Over the years, I’ve made and eaten turkey prepared in a variety of ways: butter and herbs rubbed on the skin or under the skin, roasted in a bag, and yes, even roasted with a brown paper bag that was buttered and pressed against the skin. Luckily with all the experimentation, I haven’t had any disasters — and that has paid off, because although we still haven’t deep fried a turkey, we have found that brining is what we now prefer. We may alter the ingredients of the brine, but the basic idea is that our turkey sits in a bath of very salty liquid for at least 24 hours before it’s roasted.
As Thanksgiving nears, many stores carry pre-made brining mixes, and we’ve tried those too. Whether you choose to purchase or make your own mix, I know you’ll find that when you brine a turkey, it will be the most moist you’ve ever had.
Basically, the steps for brining are similar regardless of the recipe you choose:
1) Mix herbs and spices and other ingredients
2) Measure a large quantity of salt
3) Add to water and heat to dissolve the salt
4) Pour over turkey and keep cold for at least overnight
What really matters is that you do some planning. Here’s what we used last year:
1) A large stock pot to mix everything and heat brining solution. If you don’t have one large pot, then mix the salt with the brining herbs first and then split it in half. Make two batches. Don’t worry about exact quantities — it’s all going in the same bag with the turkey.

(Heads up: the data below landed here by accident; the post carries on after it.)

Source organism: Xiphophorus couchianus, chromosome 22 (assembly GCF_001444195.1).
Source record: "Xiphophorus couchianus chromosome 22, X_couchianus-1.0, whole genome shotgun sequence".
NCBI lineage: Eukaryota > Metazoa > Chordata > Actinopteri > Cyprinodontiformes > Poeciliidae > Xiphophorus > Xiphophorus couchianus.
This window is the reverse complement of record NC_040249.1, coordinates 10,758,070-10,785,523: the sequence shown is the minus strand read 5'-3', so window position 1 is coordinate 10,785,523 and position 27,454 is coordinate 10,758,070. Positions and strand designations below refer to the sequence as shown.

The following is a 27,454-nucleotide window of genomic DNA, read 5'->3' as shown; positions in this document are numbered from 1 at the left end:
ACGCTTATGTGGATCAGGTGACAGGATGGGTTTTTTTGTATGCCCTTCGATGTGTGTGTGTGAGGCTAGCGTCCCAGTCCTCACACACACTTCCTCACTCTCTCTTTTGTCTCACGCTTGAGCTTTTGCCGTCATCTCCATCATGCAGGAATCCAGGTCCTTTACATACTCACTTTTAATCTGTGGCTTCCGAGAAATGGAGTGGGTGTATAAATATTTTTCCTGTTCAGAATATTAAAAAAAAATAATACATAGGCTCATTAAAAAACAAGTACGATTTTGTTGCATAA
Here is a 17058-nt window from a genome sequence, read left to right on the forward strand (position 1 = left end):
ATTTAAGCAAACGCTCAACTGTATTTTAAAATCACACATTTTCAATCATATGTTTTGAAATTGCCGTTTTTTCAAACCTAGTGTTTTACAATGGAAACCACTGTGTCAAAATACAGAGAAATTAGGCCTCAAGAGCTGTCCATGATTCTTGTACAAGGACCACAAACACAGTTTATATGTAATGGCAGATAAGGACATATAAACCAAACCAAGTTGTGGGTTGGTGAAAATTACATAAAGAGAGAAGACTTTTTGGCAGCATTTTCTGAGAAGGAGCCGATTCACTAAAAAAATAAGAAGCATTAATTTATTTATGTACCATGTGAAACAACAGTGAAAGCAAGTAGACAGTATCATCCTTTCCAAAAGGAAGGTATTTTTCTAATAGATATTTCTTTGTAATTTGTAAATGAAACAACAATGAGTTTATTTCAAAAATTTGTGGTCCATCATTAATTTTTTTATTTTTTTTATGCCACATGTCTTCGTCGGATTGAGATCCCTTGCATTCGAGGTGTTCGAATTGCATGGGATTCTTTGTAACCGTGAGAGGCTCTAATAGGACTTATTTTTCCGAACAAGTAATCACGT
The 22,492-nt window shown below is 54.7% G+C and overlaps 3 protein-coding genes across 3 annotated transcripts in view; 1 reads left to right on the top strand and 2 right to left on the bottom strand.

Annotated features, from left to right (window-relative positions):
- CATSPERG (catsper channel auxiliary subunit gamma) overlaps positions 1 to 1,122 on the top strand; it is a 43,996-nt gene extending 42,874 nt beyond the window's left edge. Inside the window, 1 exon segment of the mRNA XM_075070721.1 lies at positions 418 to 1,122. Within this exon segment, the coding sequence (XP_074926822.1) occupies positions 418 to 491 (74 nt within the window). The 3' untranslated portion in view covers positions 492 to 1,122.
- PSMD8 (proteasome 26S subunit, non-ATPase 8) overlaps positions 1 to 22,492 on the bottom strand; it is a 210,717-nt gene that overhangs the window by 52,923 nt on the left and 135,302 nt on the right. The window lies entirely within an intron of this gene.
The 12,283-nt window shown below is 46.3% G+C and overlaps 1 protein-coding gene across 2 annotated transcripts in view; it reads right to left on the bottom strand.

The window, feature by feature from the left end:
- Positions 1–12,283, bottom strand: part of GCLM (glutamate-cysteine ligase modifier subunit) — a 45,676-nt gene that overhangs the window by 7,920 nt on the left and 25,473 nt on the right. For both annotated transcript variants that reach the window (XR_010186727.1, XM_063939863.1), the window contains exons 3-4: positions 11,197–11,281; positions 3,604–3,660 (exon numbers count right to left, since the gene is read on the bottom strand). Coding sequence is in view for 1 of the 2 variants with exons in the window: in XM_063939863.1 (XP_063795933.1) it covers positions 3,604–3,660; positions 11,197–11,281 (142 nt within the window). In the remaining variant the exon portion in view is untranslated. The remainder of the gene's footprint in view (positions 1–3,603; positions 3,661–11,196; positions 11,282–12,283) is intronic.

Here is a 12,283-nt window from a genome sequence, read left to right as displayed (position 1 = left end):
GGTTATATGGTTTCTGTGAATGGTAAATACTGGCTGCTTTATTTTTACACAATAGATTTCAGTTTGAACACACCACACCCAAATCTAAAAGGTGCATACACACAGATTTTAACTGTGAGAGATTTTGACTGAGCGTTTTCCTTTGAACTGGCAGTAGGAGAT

2) A large Rubbermaid tub, plastic storage bin, big ice chest or clean trash container that can be lined with plastic bags is a necessity. It needs to be large enough for the turkey to sit in without touching the sides and more importantly, hold water and ice that will sit around the turkey on the exterior of the bags to keep the turkey chilled.
3) Tall 13-gallon kitchen trash bags, doubled or tripled in case of leaks. Ask me how I know this.
4) Bagged ice.
Essentially, the brining solution is heated to dissolve the salt, then removed from the heat and cooled to room temperature. Additional ingredients are then added. Line the large container with the plastic bags and place the turkey inside. If you can, turn the edges of the plastic bags over the edge of the container or have a helper hold them for you. Carefully pour the brine over the turkey, making sure the liquid doesn’t escape if the bag adjusts to the liquid. Tie the bags tightly and fill the exterior of the container with water and ice to keep chilled. Brine at least overnight, but 24 hours is what we usually plan for.
Because we purchase fresh turkeys, there is no thawing time, so we keep an eye on the bird as it brines, adding ice to the exterior to keep things chilled.
Last year, we used Food & Wine’s Alsatian-Brined Turkey with Riesling Gravy recipe and it was excellent.
- We’re paranoid about poultry sitting in a warm environment for an extended period of time, and since our extra fridge isn’t large enough to hold a turkey and brine, we’ve gotten used to the whole container idea.
- The first mistake we made years ago was to pour in the brine before the bag was set in its container. A 20-25 lb. turkey plus gallons of brine is way too heavy for a plastic bag — even if it’s doubled. And if you can lift it, the chance of catching it on something and tearing it is fairly high when you use a metal container.
- Here are other resources you may be interested in if you’re considering brining a turkey